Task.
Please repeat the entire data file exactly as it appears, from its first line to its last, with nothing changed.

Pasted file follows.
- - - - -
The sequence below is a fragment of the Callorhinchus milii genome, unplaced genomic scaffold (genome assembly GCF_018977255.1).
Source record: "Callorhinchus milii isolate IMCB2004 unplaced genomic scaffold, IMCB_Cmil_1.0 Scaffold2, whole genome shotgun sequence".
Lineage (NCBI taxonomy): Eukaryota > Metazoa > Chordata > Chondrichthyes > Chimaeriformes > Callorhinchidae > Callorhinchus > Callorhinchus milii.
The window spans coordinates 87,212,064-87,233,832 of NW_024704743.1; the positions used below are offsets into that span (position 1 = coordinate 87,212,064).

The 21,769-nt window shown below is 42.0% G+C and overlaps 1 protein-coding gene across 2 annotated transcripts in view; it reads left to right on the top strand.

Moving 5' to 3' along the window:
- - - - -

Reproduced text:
The sequence below is a fragment of the Callorhinchus milii genome, unplaced genomic scaffold (genome assembly GCF_018977255.1).
Source record: "Callorhinchus milii isolate IMCB2004 unplaced genomic scaffold, IMCB_Cmil_1.0 Scaffold2, whole genome shotgun sequence".
Lineage (NCBI taxonomy): Eukaryota > Metazoa > Chordata > Chondrichthyes > Chimaeriformes > Callorhinchidae > Callorhinchus > Callorhinchus milii.
The window spans coordinates 87,212,064-87,233,832 of NW_024704743.1; the positions used below are offsets into that span (position 1 = coordinate 87,212,064).

The 21,769-nt window shown below is 42.0% G+C and overlaps 1 protein-coding gene across 2 annotated transcripts in view; it reads left to right on the top strand.

Moving 5' to 3' along the window: